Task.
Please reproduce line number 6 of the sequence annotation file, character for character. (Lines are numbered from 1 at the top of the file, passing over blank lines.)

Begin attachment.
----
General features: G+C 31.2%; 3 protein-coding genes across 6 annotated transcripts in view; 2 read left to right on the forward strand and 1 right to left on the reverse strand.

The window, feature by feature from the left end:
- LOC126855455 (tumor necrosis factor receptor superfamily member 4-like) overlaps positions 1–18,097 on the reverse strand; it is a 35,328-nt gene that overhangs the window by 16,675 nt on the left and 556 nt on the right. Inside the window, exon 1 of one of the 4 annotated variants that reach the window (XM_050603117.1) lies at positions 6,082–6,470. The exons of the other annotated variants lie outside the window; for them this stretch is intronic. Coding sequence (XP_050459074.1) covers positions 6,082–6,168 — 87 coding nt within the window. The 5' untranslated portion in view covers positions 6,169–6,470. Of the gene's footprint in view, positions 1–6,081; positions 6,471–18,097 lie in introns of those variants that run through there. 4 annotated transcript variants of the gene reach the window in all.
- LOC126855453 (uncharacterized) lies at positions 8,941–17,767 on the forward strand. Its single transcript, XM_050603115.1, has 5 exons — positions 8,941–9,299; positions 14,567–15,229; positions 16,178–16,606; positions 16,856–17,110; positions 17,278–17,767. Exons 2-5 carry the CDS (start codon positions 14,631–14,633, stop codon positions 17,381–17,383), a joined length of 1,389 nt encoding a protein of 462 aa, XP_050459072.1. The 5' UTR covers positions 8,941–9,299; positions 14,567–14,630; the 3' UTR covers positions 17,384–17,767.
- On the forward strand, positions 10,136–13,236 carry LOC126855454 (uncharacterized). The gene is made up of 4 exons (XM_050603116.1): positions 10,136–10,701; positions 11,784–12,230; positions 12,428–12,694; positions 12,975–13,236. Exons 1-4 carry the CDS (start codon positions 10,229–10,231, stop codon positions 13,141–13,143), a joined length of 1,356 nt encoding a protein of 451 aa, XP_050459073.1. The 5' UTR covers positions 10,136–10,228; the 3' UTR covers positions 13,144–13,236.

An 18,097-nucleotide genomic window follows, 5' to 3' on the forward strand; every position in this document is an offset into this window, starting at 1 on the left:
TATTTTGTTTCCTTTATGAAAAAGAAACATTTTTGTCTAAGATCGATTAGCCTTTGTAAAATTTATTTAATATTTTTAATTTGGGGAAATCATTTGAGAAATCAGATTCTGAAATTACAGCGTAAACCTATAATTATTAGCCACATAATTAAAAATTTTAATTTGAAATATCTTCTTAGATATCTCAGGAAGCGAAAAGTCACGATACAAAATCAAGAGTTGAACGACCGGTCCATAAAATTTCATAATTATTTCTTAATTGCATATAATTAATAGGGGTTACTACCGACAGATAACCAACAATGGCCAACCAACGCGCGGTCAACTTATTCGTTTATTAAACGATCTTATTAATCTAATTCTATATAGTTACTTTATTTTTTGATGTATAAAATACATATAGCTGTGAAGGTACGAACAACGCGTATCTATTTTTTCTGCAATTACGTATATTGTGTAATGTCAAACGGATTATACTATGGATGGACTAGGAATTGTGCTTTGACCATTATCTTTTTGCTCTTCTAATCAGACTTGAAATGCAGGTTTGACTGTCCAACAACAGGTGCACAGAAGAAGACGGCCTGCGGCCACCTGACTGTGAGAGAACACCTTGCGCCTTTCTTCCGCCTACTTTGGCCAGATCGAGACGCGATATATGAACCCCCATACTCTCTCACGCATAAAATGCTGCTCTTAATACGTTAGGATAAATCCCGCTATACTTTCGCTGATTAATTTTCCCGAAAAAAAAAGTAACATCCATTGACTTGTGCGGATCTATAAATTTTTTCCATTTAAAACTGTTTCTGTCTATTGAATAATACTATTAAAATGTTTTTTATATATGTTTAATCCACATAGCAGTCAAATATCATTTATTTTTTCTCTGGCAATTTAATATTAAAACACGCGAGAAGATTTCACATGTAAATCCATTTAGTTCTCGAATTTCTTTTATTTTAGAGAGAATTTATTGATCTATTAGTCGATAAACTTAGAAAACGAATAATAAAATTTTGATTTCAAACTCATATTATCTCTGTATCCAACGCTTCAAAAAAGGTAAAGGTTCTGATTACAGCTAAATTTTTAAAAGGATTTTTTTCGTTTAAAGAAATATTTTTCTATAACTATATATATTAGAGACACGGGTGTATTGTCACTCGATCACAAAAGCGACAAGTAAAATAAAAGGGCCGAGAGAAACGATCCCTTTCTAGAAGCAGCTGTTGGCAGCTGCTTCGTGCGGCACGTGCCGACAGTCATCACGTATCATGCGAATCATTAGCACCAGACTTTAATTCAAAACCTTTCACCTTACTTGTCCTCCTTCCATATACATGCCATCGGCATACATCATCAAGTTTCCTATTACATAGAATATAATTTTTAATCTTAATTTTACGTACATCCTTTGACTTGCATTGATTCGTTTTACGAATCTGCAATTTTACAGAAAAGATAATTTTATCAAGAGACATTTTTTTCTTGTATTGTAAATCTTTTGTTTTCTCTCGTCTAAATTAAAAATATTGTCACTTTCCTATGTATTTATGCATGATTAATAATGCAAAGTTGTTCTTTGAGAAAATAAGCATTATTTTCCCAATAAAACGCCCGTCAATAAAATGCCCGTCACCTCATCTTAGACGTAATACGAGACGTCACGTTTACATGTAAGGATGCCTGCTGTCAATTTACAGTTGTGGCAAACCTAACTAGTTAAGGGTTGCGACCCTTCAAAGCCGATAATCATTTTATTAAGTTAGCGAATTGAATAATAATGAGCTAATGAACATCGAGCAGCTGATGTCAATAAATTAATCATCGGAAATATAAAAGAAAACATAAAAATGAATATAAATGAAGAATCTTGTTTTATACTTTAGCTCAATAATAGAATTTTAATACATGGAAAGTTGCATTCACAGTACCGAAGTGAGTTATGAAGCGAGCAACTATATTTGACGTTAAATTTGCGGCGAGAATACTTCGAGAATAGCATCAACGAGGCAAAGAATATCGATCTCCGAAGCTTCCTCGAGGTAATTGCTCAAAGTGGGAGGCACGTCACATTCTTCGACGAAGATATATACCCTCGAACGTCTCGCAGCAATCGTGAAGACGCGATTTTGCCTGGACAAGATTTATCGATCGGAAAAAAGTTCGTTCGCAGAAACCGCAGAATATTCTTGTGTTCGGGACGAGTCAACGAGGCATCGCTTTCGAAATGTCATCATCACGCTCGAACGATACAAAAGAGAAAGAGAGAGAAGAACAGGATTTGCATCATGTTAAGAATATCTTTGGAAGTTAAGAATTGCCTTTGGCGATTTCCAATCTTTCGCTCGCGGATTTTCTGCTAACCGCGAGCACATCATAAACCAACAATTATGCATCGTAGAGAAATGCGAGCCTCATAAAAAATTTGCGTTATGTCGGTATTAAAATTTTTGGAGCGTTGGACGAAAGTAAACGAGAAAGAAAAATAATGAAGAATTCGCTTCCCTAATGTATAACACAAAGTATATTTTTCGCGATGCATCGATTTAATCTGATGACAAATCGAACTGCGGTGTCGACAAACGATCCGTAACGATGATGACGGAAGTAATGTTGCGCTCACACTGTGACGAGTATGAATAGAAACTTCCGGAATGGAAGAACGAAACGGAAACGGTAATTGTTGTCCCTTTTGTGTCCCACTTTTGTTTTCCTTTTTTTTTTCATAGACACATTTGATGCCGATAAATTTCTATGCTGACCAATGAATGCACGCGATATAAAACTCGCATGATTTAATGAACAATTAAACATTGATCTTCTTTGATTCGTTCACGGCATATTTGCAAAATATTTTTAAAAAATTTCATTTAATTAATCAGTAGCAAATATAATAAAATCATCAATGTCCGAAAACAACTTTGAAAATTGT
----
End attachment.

An 18,097-nucleotide genomic window follows, 5' to 3' on the forward strand; every position in this document is an offset into this window, starting at 1 on the left: